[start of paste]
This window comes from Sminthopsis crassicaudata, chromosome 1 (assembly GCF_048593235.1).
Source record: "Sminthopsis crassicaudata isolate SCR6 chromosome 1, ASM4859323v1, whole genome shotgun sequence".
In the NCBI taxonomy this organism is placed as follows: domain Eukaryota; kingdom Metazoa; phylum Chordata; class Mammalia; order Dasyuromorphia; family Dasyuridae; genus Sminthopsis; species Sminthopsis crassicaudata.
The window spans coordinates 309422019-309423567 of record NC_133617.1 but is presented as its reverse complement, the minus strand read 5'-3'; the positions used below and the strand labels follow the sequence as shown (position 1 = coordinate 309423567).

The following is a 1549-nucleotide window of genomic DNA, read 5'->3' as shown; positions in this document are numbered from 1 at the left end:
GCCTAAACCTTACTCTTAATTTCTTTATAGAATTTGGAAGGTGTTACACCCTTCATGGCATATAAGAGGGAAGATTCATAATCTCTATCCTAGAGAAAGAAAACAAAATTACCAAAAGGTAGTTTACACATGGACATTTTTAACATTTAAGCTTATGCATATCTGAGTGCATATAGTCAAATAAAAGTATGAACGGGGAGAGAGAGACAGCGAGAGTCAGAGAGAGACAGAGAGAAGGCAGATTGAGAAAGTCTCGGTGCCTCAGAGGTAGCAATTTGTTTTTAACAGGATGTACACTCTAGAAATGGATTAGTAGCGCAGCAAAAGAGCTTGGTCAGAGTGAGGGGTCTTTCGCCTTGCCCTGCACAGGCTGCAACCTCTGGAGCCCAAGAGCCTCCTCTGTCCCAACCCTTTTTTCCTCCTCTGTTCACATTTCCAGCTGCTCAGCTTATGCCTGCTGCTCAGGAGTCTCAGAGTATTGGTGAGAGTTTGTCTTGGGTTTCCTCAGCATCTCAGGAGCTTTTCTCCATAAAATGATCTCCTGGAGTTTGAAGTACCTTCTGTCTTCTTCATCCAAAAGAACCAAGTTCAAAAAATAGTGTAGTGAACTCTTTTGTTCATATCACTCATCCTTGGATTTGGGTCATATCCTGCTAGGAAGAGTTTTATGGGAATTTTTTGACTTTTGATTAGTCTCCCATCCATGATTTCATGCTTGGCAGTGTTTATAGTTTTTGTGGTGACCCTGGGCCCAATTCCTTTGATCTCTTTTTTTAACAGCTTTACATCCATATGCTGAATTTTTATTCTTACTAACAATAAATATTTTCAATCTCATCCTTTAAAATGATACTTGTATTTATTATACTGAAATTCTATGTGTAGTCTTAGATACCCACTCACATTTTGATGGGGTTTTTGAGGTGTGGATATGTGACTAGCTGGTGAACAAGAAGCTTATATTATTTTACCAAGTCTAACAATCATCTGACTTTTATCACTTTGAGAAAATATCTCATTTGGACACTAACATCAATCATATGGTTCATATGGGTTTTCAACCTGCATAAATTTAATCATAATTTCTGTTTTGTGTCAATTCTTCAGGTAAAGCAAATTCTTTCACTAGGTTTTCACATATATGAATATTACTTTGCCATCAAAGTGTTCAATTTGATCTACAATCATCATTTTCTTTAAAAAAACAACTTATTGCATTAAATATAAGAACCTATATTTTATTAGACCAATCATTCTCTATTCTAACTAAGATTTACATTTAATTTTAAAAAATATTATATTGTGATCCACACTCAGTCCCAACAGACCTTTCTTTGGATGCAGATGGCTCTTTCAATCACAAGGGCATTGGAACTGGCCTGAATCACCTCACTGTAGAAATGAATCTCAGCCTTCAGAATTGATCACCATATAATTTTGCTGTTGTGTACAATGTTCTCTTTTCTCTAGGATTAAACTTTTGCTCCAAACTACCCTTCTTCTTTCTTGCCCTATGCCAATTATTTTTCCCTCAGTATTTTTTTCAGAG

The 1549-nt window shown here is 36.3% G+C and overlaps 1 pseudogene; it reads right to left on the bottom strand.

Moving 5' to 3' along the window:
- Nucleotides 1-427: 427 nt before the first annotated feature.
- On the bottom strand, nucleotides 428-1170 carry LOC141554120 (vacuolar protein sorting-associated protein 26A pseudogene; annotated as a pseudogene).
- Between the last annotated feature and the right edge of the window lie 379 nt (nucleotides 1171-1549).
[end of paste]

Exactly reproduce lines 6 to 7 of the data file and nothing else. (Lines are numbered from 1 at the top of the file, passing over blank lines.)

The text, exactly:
GCCTAAACCTTACTCTTAATTTCTTTATAGAATTTGGAAGGTGTTACACCCTTCATGGCATATAAGAGGGAAGATTCATAATCTCTATCCTAGAGAAAGAAAACAAAATTACCAAAAGGTAGTTTACACATGGACATTTTTAACATTTAAGCTTATGCATATCTGAGTGCATATAGTCAAATAAAAGTATGAACGGGGAGAGAGAGACAGCGAGAGTCAGAGAGAGACAGAGAGAAGGCAGATTGAGAAAGTCTCGGTGCCTCAGAGGTAGCAATTTGTTTTTAACAGGATGTACACTCTAGAAATGGATTAGTAGCGCAGCAAAAGAGCTTGGTCAGAGTGAGGGGTCTTTCGCCTTGCCCTGCACAGGCTGCAACCTCTGGAGCCCAAGAGCCTCCTCTGTCCCAACCCTTTTTTCCTCCTCTGTTCACATTTCCAGCTGCTCAGCTTATGCCTGCTGCTCAGGAGTCTCAGAGTATTGGTGAGAGTTTGTCTTGGGTTTCCTCAGCATCTCAGGAGCTTTTCTCCATAAAATGATCTCCTGGAGTTTGAAGTACCTTCTGTCTTCTTCATCCAAAAGAACCAAGTTCAAAAAATAGTGTAGTGAACTCTTTTGTTCATATCACTCATCCTTGGATTTGGGTCATATCCTGCTAGGAAGAGTTTTATGGGAATTTTTTGACTTTTGATTAGTCTCCCATCCATGATTTCATGCTTGGCAGTGTTTATAGTTTTTGTGGTGACCCTGGGCCCAATTCCTTTGATCTCTTTTTTTAACAGCTTTACATCCATATGCTGAATTTTTATTCTTACTAACAATAAATATTTTCAATCTCATCCTTTAAAATGATACTTGTATTTATTATACTGAAATTCTATGTGTAGTCTTAGATACCCACTCACATTTTGATGGGGTTTTTGAGGTGTGGATATGTGACTAGCTGGTGAACAAGAAGCTTATATTATTTTACCAAGTCTAACAATCATCTGACTTTTATCACTTTGAGAAAATATCTCATTTGGACACTAACATCAATCATATGGTTCATATGGGTTTTCAACCTGCATAAATTTAATCATAATTTCTGTTTTGTGTCAATTCTTCAGGTAAAGCAAATTCTTTCACTAGGTTTTCACATATATGAATATTACTTTGCCATCAAAGTGTTCAATTTGATCTACAATCATCATTTTCTTTAAAAAAACAACTTATTGCATTAAATATAAGAACCTATATTTTATTAGACCAATCATTCTCTATTCTAACTAAGATTTACATTTAATTTTAAAAAATATTATATTGTGATCCACACTCAGTCCCAACAGACCTTTCTTTGGATGCAGATGGCTCTTTCAATCACAAGGGCATTGGAACTGGCCTGAATCACCTCACTGTAGAAATGAATCTCAGCCTTCAGAATTGATCACCATATAATTTTGCTGTTGTGTACAATGTTCTCTTTTCTCTAGGATTAAACTTTTGCTCCAAACTACCCTTCTTCTTTCTTGCCCTATGCCAATTATTTTTCCCTCAGTATTTTTTTCAGAG

The 1549-nt window shown here is 36.3% G+C and overlaps 1 pseudogene; it reads right to left on the bottom strand.